Murdered Albanian politician had an army in Gelderland village: report

Dutch police
A sign hanging in front of a Dutch police post. April 30, 2006Photo: M.M.Minderhoud via Michiel1972Wikimedia CommonsCC-BY-SA

Festim Lato, an Albanian politician recently found murdered in the Amsterdam-Rijn canal, had his own private army in the Gelderland village of Afferden, where he lived. Various Dutch authorities were aware of this, but did not intervene, the Telegraaf reports based on sources and its own research.

Lato, 43, was the self-proclaimed president of Chameria, an unrecognized republic on the border of Albania and Greece. He lived on a residential farm on Kerkdam in Afferden. According to the newspaper, in past years the farm looked like a barracks with the forces of the future Chameria army staying in bunk beds at Lato's home. One source told the Telegraaf that the Chameria forcers were trained by soldiers from Kosovo. 

During a recent celebration of Albania's Independence Day, a military parade too place in Lato's back garden. A video on Facebook shows Lato inspecting the soldiers in combat uniforms, with their faces painted in camouflage colors. "This is the army that I am building", Lato said to a former employee, according to the newspaper. On YouTube there's a video of Lato holding up various automatic weapons.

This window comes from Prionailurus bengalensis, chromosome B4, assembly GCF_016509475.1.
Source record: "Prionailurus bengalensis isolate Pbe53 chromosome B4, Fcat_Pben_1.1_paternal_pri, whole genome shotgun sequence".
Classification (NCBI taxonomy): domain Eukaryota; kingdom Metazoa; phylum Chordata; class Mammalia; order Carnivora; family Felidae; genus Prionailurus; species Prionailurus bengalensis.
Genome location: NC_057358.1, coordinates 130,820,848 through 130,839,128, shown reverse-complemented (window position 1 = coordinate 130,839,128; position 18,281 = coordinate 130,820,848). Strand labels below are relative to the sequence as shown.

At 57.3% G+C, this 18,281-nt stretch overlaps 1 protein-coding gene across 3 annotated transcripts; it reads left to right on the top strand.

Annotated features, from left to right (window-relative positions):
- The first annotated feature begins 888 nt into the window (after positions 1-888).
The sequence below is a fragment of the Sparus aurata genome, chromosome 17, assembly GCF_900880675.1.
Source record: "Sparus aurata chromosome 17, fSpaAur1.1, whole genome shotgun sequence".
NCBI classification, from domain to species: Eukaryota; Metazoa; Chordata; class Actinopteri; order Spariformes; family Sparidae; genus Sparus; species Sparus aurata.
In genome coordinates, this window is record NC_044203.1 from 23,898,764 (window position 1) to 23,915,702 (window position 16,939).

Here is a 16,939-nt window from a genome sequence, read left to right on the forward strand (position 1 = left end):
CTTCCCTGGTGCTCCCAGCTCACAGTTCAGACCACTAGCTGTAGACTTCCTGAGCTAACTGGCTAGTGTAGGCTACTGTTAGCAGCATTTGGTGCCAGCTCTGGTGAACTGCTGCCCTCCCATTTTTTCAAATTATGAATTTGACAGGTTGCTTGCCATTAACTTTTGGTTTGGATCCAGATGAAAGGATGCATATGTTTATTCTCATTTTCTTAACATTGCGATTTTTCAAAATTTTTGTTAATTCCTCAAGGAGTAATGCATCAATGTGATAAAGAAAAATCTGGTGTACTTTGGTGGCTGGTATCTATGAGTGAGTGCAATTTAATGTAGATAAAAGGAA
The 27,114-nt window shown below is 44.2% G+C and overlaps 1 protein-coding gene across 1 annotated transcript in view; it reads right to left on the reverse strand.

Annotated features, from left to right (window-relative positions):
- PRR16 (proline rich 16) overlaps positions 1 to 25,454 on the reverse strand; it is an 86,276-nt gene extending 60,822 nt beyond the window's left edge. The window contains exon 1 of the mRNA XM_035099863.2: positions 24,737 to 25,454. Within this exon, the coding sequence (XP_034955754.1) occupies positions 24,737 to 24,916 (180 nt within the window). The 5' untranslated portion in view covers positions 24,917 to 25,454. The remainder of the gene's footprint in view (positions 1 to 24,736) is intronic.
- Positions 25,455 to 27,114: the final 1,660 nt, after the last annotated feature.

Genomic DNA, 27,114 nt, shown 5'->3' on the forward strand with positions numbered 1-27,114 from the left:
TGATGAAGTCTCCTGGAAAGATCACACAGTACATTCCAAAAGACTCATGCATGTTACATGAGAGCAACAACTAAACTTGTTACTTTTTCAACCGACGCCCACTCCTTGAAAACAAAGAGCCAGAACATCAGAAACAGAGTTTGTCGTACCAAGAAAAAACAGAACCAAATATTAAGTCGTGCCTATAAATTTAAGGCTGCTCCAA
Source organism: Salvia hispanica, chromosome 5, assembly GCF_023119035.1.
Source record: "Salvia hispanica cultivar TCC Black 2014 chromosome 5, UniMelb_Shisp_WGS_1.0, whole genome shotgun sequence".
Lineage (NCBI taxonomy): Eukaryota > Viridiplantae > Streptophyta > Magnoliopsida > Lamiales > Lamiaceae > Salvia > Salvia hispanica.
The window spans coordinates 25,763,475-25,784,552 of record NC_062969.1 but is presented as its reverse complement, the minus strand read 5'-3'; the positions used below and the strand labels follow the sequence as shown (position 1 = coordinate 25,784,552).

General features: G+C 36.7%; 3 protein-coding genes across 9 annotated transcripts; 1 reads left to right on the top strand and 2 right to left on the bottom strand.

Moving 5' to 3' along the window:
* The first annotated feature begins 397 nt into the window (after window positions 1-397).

The municipality of Druten, which covers Afferden, was aware of the military presence in the municipality, an anonymous official confirmed to the newspaper. The only action taken was a municipal inspection of Lato's farm, to check whether he was complying with the 'housing' zoning plan. The building was closed for a few days at the behest of the municipality, after which it was simply used as a barracks again, the Telegraaf writes. 

In February 2018, the Facebook video of the military parade was sent to a specialized detective at the police in The Hague. He exchanged some emails with people around Lato, including with one person who said they "know everything" about Lato and were willing to talk. But no concrete action was taken, according to the newspaper. The Hague police did launch an investigation into fraud late last year, after two of Lato's business partners reported him. They were summoned to the police station for an appointment, and "never heard anything again", they said to the newspaper. 

A police spokesperson confirmed the fraud investigation to the newspaper, and said the police are aware of the video of the military parade, but could not say why nothing was done about it. The Public Prosecutor and the municipality of Druten would not answer the newspaper's questions. 

A Dutch entrepreneur who was at the military parade told the Telegraaf that he was amazed by the private army in a Gelderland backyard. "That Dutch politicians allowed that, I don't understand at all. How did Lato manage all that? I watched in astonishment", he said. "But yes, the president promised me that he would build 210 kilometers of new roads in his new country, Chameria. For that I could deliver 50 tractors and 100 crawler cranes, of a quarter of a million euros each. So I was thinking mainly of getting that contract."

 

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